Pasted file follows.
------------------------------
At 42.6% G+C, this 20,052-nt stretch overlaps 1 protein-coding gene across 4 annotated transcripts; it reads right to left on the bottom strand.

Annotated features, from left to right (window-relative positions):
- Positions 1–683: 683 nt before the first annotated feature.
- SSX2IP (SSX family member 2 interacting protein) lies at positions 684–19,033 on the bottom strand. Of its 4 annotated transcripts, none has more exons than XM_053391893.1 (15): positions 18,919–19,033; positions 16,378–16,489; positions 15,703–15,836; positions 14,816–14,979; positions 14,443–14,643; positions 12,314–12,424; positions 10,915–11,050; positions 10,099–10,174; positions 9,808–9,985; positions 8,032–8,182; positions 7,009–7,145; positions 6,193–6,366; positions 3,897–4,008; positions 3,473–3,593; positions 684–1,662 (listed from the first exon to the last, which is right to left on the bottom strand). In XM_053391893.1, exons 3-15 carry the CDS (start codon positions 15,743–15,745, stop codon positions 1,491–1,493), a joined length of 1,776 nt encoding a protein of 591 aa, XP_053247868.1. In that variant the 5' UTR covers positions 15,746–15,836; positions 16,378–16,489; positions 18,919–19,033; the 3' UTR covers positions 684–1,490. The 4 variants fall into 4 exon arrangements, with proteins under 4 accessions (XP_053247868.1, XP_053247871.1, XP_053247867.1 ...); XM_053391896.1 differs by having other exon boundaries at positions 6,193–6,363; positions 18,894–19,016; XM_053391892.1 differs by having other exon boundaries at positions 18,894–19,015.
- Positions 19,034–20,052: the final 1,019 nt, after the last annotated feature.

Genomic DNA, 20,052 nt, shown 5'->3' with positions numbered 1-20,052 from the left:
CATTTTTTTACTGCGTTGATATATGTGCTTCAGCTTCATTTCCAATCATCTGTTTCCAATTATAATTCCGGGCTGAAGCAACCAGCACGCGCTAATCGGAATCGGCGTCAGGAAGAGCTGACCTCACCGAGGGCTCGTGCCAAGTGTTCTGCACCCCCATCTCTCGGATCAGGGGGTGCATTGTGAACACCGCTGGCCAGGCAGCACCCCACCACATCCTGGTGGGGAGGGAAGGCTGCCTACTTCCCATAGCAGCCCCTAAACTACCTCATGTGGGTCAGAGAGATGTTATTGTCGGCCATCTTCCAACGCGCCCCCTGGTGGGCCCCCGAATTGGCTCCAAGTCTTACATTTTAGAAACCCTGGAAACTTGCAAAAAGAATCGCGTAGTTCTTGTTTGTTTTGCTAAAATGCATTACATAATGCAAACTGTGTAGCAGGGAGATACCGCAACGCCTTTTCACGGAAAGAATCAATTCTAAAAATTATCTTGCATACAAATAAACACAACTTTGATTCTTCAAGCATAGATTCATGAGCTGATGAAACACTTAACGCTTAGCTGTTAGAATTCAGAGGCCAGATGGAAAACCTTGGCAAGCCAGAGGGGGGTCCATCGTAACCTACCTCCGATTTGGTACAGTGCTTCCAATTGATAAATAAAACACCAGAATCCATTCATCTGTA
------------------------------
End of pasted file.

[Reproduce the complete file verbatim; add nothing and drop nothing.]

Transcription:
At 42.6% G+C, this 20,052-nt stretch overlaps 1 protein-coding gene across 4 annotated transcripts; it reads right to left on the bottom strand.

Annotated features, from left to right (window-relative positions):
- Positions 1–683: 683 nt before the first annotated feature.
- SSX2IP (SSX family member 2 interacting protein) lies at positions 684–19,033 on the bottom strand. Of its 4 annotated transcripts, none has more exons than XM_053391893.1 (15): positions 18,919–19,033; positions 16,378–16,489; positions 15,703–15,836; positions 14,816–14,979; positions 14,443–14,643; positions 12,314–12,424; positions 10,915–11,050; positions 10,099–10,174; positions 9,808–9,985; positions 8,032–8,182; positions 7,009–7,145; positions 6,193–6,366; positions 3,897–4,008; positions 3,473–3,593; positions 684–1,662 (listed from the first exon to the last, which is right to left on the bottom strand). In XM_053391893.1, exons 3-15 carry the CDS (start codon positions 15,743–15,745, stop codon positions 1,491–1,493), a joined length of 1,776 nt encoding a protein of 591 aa, XP_053247868.1. In that variant the 5' UTR covers positions 15,746–15,836; positions 16,378–16,489; positions 18,919–19,033; the 3' UTR covers positions 684–1,490. The 4 variants fall into 4 exon arrangements, with proteins under 4 accessions (XP_053247868.1, XP_053247871.1, XP_053247867.1 ...); XM_053391896.1 differs by having other exon boundaries at positions 6,193–6,363; positions 18,894–19,016; XM_053391892.1 differs by having other exon boundaries at positions 18,894–19,015.
- Positions 19,034–20,052: the final 1,019 nt, after the last annotated feature.

Genomic DNA, 20,052 nt, shown 5'->3' with positions numbered 1-20,052 from the left:
CATTTTTTTACTGCGTTGATATATGTGCTTCAGCTTCATTTCCAATCATCTGTTTCCAATTATAATTCCGGGCTGAAGCAACCAGCACGCGCTAATCGGAATCGGCGTCAGGAAGAGCTGACCTCACCGAGGGCTCGTGCCAAGTGTTCTGCACCCCCATCTCTCGGATCAGGGGGTGCATTGTGAACACCGCTGGCCAGGCAGCACCCCACCACATCCTGGTGGGGAGGGAAGGCTGCCTACTTCCCATAGCAGCCCCTAAACTACCTCATGTGGGTCAGAGAGATGTTATTGTCGGCCATCTTCCAACGCGCCCCCTGGTGGGCCCCCGAATTGGCTCCAAGTCTTACATTTTAGAAACCCTGGAAACTTGCAAAAAGAATCGCGTAGTTCTTGTTTGTTTTGCTAAAATGCATTACATAATGCAAACTGTGTAGCAGGGAGATACCGCAACGCCTTTTCACGGAAAGAATCAATTCTAAAAATTATCTTGCATACAAATAAACACAACTTTGATTCTTCAAGCATAGATTCATGAGCTGATGAAACACTTAACGCTTAGCTGTTAGAATTCAGAGGCCAGATGGAAAACCTTGGCAAGCCAGAGGGGGGTCCATCGTAACCTACCTCCGATTTGGTACAGTGCTTCCAATTGATAAATAAAACACCAGAATCCATTCATCTGTA